Music

The amicable, eccentric, and U.K.-hyped neo-folkster Devendra Banhart has an excellent new CD out, but his schizophrenic and disjointed set probably didn't send folks rushing to the record store. Love Life delivered a strong, heady, dark, and drugged-out set, only shackled by the lanky bassist's insistent hair combing (try a stronger pomade!) and Don Knotts-ian nosedive off the stage. But, damn, the guy didn't miss a note!

High magistrate of the NYC underground Michael Gira's powerful solo set featured forthcoming Angels of Light tunes and classic Swans songs—"New Mind" on acoustic! Chris Brokaw (currently of Pullman and the New Year, ex-Come and Codeine) recited several nimble, six-string haikus from Red Citiesand a version of Come's "Recidivist" to an elated Boston contingent. And Lou Barlow resurfaced with new songs (played solo-acoustic) before plugging in for a Sebadoh reunion of sorts (minus Loewenstein)—the kids freaked out over "License to Confuse" and "Rebound."

Coming up from a generation—or two—below are the Paper Lions, who drew an impressive crowd, with nearly everyone in the audience singing along to their driving, D.C.-influenced, post-punk songs. Boston's (not Britain's) the Beatings blew everyone's hair back with their Pixies-inspired, raw-rawk sound. And Canyon kept up the intensity of their psychotropic-countrified tunes despite the impatient and boisterous World Inferno/Friendship Society fans.

The Boxes (Soundgarden meet the Runaways) and Glass Candy & the Shattered Theater (goth-punk-disco circa L.A. '82) may be cute, endearing, and fashionable, but they've got a long way to go before their chops catch up to their struts. Unita's got the chops, but the jealously of frontman John Garcia came seeping through during his confusing diatribe about the success of former Kyuss bandmate Josh Homme's Queens of the Stone Age. But that's no surprise—their second-rate, retreaded Kyuss riffs (often played while sitting down) are simply Soundtracks for the Bored.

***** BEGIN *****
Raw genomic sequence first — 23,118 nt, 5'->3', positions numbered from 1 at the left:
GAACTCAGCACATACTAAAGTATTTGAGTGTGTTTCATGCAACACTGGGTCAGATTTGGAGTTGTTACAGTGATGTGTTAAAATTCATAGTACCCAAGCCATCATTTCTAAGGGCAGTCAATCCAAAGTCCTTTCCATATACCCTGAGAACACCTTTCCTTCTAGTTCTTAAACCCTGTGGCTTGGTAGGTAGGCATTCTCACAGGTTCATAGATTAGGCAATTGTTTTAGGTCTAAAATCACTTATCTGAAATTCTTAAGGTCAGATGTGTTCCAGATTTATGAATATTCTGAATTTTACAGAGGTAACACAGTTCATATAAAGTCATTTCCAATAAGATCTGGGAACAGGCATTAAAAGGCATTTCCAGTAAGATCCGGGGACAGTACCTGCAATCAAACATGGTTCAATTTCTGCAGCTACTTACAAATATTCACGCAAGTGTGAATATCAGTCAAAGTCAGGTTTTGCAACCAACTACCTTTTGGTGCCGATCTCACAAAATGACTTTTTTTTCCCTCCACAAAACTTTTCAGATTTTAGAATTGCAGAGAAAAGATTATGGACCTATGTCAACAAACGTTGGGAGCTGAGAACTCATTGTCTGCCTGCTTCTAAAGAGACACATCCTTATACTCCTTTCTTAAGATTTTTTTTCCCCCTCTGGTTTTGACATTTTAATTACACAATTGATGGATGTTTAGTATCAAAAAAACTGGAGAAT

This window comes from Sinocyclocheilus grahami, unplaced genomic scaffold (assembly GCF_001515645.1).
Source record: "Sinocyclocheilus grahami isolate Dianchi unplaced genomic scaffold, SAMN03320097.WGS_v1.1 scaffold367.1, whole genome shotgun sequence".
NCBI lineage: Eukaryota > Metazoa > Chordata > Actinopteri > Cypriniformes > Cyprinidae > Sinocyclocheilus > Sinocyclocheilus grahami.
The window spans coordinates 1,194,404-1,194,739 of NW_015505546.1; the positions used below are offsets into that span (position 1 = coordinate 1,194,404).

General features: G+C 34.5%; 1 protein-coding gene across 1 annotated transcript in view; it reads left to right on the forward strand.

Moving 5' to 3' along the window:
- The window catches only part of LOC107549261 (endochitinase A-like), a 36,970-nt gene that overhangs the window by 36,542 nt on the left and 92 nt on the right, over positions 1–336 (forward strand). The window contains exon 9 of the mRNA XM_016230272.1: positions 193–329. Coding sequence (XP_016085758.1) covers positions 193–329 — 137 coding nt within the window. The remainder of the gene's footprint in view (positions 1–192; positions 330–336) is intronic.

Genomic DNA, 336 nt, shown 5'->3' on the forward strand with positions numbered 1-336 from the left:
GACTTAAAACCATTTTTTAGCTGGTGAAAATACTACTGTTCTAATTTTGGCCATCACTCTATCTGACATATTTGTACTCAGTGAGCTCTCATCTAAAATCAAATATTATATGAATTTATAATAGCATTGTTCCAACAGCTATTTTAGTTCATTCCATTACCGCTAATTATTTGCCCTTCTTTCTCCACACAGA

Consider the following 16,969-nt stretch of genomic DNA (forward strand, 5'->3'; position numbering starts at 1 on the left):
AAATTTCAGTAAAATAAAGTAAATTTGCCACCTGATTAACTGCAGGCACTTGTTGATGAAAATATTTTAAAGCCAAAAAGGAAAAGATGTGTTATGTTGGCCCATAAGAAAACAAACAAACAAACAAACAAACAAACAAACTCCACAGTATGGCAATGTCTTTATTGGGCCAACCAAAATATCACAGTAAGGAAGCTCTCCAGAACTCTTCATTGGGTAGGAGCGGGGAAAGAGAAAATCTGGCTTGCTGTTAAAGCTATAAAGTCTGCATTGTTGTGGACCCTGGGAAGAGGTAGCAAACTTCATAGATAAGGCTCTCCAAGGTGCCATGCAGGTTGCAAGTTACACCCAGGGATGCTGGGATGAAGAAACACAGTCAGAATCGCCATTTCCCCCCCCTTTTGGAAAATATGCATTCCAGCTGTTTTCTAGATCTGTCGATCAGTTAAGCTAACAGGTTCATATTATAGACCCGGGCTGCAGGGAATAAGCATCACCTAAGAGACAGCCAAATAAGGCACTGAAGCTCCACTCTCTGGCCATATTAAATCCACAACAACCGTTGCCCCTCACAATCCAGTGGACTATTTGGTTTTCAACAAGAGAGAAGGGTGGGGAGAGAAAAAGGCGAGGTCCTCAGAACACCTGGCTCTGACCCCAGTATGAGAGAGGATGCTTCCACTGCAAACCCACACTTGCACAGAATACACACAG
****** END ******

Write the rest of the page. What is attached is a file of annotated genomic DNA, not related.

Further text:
Hopefully the rest of CMJ's panels weren't as useless and disheartening as Music Marketing, Publicity, Promotion, led by Derek Sivers, founder of CD Baby. Sivers cheerfully blathered on about "test markets," comparing band promotion to Zima and Coors Lite, and encouraged "putting yourself in a niche." He did offer some practical publicity tips, but for the most part, this guy was just a total cheeseball.

Greg Tate's Burnt Sugar enveloped the crowd with their perfect hybrid of Miles-Hendrix-Bootsy-'70s prog-electronica-soul. Floating in similar embryonic fluids were the torpid and dreamy Calla, though their new numbers are way more up-tempo and rockin' then their usual anti-gravity campfire lullabies. Aspera had four tubes of trippy candescent lights, strobes, and a smoke machine to necromance the eager and willing children of the unicorn. Calexico's day of the dead getups and noirish spaghetti-western tunes were perfect for Halloween—evoking images of rotting carcasses on moonlit desert highways and scarecrow silhouettes.

Overheard: A middle-aged Russian man to a long-haired alterna-rock kid in the bathroom of the Hilton: "Why are you all here, the New York City Marathon?" A man with two antennae sticking out of his head and football war paint smeared under his eyes: "We're just here to play a show with our peers. . . . It's not like any of us think we're gonna get some record deal or something." —D. Shawn Bosler & Ken Switzer

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